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Peterson v. City of Surprise

Court of Appeals of Arizona, First Division

December 3, 2013

ALICIA PETERSON fka ALICIA WRIGHT and PHILLIP PETERSON, husband and wife, Plaintiffs/Appellants,
v.
CITY OF SURPRISE, Defendant/Appellee.

         Not for Publication – Rule 111(c), Rules of the Arizona Supreme Court

Appeal from the Superior Court in Maricopa County No. CV2011-055776 The Honorable Alfred M. Fenzel, Judge

Kelhoffer Manolio & Firestone, PLC, Phoenix By Veronica L. Manolio Counsel for Plaintiffs/Appellants

Littler Mendelson, PC, Phoenix By R. Shawn Oller, Emily M. Craiger Counsel for Defendant/Appellee

Judge Patricia K. Norris delivered the decision of the Court, in which Presiding Judge Peter B. Swann joined.

MEMORANDUM DECISION

NORRIS, Judge

¶1 Alicia Peterson appeals from the superior court's grant of summary judgment in favor of the City of Surprise. On appeal, Peterson argues the superior court should not have found her constructive discharge and breach of contract claims against the City time-barred. Because the record reflects a genuine dispute of material fact as to when her claims accrued, we reverse summary judgment in the City's favor and remand for further proceedings consistent with this decision.

FACTS AND PROCEDURAL BACKGROUND

¶2 The City's police department employed Peterson as a detective. After Peterson learned of a vacant sergeant position within the Department, [1] she tested for it, and her score placed her in first place for what would have been a promotion. According to a declaration Peterson filed with the superior court in opposing the City's summary judgment motion, almost immediately thereafter she began to be harassed by other Department employees. Peterson followed her chain of command and reported the harassment. On August 17, 2010, Peterson submitted a notice to the Department announcing her resignation; the Department accepted her notice the same day. Peterson's notice read as follows:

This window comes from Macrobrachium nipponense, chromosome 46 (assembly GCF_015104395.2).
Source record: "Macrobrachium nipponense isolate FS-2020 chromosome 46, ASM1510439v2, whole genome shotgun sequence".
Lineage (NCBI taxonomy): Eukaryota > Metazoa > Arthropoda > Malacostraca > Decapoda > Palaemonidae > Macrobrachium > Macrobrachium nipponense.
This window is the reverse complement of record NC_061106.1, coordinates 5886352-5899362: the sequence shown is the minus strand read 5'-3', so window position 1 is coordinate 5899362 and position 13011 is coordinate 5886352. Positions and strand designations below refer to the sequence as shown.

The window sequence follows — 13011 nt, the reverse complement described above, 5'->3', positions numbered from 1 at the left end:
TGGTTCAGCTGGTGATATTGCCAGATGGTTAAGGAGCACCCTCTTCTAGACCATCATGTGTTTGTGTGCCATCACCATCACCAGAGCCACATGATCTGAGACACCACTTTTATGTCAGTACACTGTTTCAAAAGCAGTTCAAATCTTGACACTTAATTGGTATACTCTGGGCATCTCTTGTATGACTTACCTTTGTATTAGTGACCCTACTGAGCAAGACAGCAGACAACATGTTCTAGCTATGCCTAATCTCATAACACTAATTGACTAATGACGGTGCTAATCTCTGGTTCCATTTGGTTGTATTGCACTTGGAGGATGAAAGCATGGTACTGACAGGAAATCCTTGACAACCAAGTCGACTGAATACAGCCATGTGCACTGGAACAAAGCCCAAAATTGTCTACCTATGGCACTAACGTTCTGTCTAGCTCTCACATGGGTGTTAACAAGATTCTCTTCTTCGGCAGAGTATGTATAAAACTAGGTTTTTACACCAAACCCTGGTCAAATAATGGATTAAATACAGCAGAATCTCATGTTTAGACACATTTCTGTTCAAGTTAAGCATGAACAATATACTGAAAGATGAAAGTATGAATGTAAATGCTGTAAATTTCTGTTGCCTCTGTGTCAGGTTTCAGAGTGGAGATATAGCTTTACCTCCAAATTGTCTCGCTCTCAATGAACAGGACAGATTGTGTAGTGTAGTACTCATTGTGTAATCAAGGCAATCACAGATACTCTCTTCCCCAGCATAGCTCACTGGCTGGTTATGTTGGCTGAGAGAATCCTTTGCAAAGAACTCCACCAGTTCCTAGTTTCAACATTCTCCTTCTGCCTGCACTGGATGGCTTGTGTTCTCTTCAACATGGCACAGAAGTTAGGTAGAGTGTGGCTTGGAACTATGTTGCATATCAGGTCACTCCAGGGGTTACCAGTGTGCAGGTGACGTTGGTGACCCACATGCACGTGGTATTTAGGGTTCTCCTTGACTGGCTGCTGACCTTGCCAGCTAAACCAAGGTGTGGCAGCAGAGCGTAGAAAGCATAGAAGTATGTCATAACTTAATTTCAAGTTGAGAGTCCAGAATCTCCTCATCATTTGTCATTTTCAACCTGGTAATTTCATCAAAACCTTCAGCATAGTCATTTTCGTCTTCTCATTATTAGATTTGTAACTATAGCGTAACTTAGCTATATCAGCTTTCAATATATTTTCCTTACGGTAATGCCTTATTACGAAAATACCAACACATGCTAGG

This memorandum is to notify the command of my resignation. This decision has come after much deliberation. I have appreciated all that I have gained from the Surprise Police Department and its employee's [sic]. My last day will be September 1, 2010. I thank those who have supported me and helped me along the way.

¶3 On August 25, 2010, the interim police chief issued a memorandum to all police employees ("Chiefs memo") and stated he was not going to fill the vacant sergeant position, noting that in the "midst of [the promotional] process . . . such a negative environment had been created . . . that an employee felt ridiculed, felt undermined and felt subjected to personal attack by fellow members of this Department."

¶4 Peterson terminated her employment on September 1, 2010. On November 30, 2010, Peterson filed a notice of claim with the City pursuant to Arizona Revised Statutes ("A.R.S.") section 12-821.01 (Supp. 2012). In her notice of claim, Peterson alleged the Department had constructively discharged her because it had created and failed to rectify a hostile work environment that had forced her to resign. Peterson identified August 25, 2010 -- the date of the Chiefs memo -- as the date her claims accrued.

¶5 On August 25, 2011, Peterson sued the City for constructive discharge and breach of contract. The City moved for summary judgment, arguing her claims were time-barred under A.R.S. § 12-821 (2003), because they had accrued on August 17, 2010 -- the day she submitted her resignation ...


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